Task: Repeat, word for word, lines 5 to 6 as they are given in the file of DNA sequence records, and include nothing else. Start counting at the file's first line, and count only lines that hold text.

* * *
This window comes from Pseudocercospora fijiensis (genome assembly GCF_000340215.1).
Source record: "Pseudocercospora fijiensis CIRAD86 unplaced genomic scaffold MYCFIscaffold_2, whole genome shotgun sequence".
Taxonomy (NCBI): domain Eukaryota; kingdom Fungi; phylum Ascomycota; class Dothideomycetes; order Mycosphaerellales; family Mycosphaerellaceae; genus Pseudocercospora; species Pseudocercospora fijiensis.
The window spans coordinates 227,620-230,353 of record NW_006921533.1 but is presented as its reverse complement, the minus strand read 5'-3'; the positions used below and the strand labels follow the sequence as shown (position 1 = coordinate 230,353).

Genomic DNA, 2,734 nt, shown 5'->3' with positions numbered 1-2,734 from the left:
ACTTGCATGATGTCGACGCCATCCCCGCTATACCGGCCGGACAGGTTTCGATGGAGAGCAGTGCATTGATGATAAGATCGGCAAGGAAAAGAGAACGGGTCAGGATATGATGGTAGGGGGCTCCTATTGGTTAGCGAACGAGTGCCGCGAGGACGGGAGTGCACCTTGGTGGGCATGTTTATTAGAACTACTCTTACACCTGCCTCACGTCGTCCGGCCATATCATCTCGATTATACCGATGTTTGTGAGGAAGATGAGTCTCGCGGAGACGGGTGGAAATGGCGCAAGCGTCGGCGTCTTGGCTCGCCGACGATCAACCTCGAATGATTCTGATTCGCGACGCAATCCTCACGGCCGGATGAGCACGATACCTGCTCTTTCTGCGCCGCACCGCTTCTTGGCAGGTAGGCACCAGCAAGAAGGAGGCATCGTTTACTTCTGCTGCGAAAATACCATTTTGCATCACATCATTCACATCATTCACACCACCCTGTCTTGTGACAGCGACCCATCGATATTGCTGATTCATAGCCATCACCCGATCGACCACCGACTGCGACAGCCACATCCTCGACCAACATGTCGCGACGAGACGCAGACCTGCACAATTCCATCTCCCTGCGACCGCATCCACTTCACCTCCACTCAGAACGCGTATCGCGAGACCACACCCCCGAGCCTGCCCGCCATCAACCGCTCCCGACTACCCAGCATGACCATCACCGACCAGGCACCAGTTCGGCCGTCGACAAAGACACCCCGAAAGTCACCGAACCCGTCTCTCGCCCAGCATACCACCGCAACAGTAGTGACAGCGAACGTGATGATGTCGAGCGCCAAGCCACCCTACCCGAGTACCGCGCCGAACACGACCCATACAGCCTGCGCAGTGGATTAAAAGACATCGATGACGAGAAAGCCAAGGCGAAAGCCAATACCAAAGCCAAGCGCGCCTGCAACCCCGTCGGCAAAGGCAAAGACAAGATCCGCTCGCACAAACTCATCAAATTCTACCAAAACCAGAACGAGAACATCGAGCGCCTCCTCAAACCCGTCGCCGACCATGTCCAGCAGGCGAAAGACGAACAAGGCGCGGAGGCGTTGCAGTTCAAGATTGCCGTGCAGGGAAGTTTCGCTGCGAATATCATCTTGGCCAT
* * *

Genomic DNA, 2,734 nt, shown 5'->3' with positions numbered 1-2,734 from the left:
ACTTGCATGATGTCGACGCCATCCCCGCTATACCGGCCGGACAGGTTTCGATGGAGAGCAGTGCATTGATGATAAGATCGGCAAGGAAAAGAGAACGGGTCAGGATATGATGGTAGGGGGCTCCTATTGGTTAGCGAACGAGTGCCGCGAGGACGGGAGTGCACCTTGGTGGGCATGTTTATTAGAACTACTCTTACACCTGCCTCACGTCGTCCGGCCATATCATCTCGATTATACCGATGTTTGTGAGGAAGATGAGTCTCGCGGAGACGGGTGGAAATGGCGCAAGCGTCGGCGTCTTGGCTCGCCGACGATCAACCTCGAATGATTCTGATTCGCGACGCAATCCTCACGGCCGGATGAGCACGATACCTGCTCTTTCTGCGCCGCACCGCTTCTTGGCAGGTAGGCACCAGCAAGAAGGAGGCATCGTTTACTTCTGCTGCGAAAATACCATTTTGCATCACATCATTCACATCATTCACACCACCCTGTCTTGTGACAGCGACCCATCGATATTGCTGATTCATAGCCATCACCCGATCGACCACCGACTGCGACAGCCACATCCTCGACCAACATGTCGCGACGAGACGCAGACCTGCACAATTCCATCTCCCTGCGACCGCATCCACTTCACCTCCACTCAGAACGCGTATCGCGAGACCACACCCCCGAGCCTGCCCGCCATCAACCGCTCCCGACTACCCAGCATGACCATCACCGACCAGGCACCAGTTCGGCCGTCGACAAAGACACCCCGAAAGTCACCGAACCCGTCTCTCGCCCAGCATACCACCGCAACAGTAGTGACAGCGAACGTGATGATGTCGAGCGCCAAGCCACCCTACCCGAGTACCGCGCCGAACACGACCCATACAGCCTGCGCAGTGGATTAAAAGACATCGATGACGAGAAAGCCAAGGCGAAAGCCAATACCAAAGCCAAGCGCGCCTGCAACCCCGTCGGCAAAGGCAAAGACAAGATCCGCTCGCACAAACTCATCAAATTCTACCAAAACCAGAACGAGAACATCGAGCGCCTCCTCAAACCCGTCGCCGACCATGTCCAGCAGGCGAAAGACGAACAAGGCGCGGAGGCGTTGCAGTTCAAGATTGCCGTGCAGGGAAGTTTCGCTGCGAATATCATCTTGGCCAT